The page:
Open Throat Singing Technique
How to sing with an Open Throat is a hotly debated topic in singing, and one that I’ll tell you a little secret about – good singing often requires you to sing closed. In this singing tutorial I’m going to explain the true meaning of the Italian singing term La Gola Aperta, which is literally translated as “The Open Throat” – and how this well meaning figure of speech and simple process for building a powerfully resonant singing voice has been turned into a marketing term for expensive vocal courses by singing gurus who package techniques like Open Throat, Appoggio and Compression into the ‘secret’ to great singing, and that only they can teach you these secrets.
Open Throat singing requires you to close your soft palate, close your vocal chords and often sing with a narrow vowel width, in essence closing your throat in all three main elements of your singing.
How to sing with an Open Throat
Open throat singing starts with your posture and foundation, and as I often say, your singing voice is only as strong as the foundation you have built it upon, so make sure you use our free foundations short courses to set up a strong and healthy foundation so you can learn how to sing with an Open Throat the RIGHT way.
The Soft Palate
To sing with an Open Throat, you first need to develop control over your soft palate so that it remains closed on your vowels sounds, and can naturally open on your open resonant consonant sounds like M and N. The best way to build control over your soft palate is to toggle your breathing in and out between your nose and your mouth – opening and closing the soft palate is a skill that you likely already possess, but simply aren’t aware of. We use the soft palate in every day breathing, when we sneeze, when we yawn and sometimes in general speech too – if you learn how to control the soft palate, you will see an almost instantaneous improvement in your singing tone.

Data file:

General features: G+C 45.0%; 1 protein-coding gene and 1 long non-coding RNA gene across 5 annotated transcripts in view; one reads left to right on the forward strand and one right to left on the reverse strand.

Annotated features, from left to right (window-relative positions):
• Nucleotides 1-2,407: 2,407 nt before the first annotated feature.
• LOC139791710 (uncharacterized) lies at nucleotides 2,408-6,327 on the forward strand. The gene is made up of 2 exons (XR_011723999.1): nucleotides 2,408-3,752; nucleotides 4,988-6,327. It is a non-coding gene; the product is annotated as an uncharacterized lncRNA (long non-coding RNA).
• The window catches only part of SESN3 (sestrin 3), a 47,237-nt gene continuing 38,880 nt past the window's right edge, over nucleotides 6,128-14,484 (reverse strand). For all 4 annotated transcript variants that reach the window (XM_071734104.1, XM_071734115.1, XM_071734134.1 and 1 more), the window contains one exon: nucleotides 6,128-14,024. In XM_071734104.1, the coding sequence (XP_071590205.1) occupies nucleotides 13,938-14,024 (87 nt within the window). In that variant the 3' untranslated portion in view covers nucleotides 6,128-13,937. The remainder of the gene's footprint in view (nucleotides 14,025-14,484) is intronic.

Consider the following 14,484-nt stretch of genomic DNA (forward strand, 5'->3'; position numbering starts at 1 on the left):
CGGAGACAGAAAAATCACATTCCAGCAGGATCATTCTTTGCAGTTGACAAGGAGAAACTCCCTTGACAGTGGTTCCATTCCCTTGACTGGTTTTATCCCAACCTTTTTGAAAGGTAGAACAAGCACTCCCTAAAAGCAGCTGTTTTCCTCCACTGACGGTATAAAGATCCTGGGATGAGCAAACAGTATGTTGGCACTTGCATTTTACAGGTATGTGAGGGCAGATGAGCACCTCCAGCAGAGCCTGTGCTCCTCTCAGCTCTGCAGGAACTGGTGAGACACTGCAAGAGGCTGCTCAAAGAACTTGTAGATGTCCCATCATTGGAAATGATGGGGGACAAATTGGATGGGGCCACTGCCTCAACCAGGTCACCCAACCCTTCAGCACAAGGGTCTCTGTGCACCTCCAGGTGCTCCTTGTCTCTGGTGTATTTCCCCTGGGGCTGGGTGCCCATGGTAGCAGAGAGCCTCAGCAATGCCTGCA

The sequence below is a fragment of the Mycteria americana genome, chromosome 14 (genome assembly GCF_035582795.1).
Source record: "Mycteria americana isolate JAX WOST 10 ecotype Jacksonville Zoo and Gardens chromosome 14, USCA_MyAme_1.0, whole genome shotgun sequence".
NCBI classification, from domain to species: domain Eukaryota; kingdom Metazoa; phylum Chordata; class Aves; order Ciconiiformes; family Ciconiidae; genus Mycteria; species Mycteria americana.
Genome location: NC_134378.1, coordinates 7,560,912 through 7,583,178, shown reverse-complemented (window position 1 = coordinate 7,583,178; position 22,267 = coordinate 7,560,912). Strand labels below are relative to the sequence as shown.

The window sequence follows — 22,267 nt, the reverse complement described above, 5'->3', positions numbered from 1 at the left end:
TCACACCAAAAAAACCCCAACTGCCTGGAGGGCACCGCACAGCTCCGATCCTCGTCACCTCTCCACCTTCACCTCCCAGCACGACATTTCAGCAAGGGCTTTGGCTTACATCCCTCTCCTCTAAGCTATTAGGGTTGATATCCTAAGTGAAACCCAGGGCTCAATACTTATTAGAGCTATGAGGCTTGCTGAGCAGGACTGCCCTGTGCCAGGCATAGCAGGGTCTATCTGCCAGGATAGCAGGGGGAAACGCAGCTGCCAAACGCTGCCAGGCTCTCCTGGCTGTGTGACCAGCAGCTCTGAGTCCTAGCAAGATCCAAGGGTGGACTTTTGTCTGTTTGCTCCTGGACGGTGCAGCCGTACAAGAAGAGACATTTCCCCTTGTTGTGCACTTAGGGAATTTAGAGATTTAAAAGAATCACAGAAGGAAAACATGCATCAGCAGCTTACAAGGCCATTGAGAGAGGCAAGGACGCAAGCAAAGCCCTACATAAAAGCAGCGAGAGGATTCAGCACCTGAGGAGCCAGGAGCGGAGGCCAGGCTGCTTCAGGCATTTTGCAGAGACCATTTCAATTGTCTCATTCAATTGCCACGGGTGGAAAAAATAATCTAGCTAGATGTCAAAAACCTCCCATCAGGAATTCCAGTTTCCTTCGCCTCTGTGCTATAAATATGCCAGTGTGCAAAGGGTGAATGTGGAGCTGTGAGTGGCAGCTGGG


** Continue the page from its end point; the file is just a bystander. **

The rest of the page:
Second to the soft palate, you need to develop proper chord closure – known as adduction. Adduction requires you to develop control over the level of chord closure you use when singing, and is linked specifically to your onsets and resonance placement. An onset is simply how well coordinated your air flow is with your chord closure, and can be the make-or-break of any budding singer’s voice.
Appoggio is more of a concept than a singing technique itself, and refers to your airflow being controlled solely by extension of the diaphragm rather than expansion and contraction of your ribs using the intercostal muscles. I like to introduce my students to Appoggio singing technique by adding an honorary final step to their posture – a wide rib position. Keeping your ribs wide in this fashion allows you to control your breathing and air pressure by contraction of your diaphragm instead of using your ribs – the best way to do so in your posture is actually to raise your sternum without breathing in, which often results in a wide rib and contracted stomach setup that is excellent for Appoggio breathing.
Did you know that vowels are created by a specific tongue shape and vocal tract width in singing? Learning to take the right tongue shape for each of your vowels and then developing your vocal tract width by using Vowel Modification or Vowel Tuning will facilitate an Open Throat.
How to sing Open Throat
If you want to learn how to sing Open Throat, then the first step is develop each of the various elements of your voice, from controlling the soft palate, developing your vowel shapes and through to onsets, consonant grouping and your mix register. By coordinating each of these individual and controlled aspects of singing, you will be singing without strain by singing with an Open Throat.
If you’re ready to take your voice a step further and start developing a powerful, open, healthy singing voice, you can book a session with me now!
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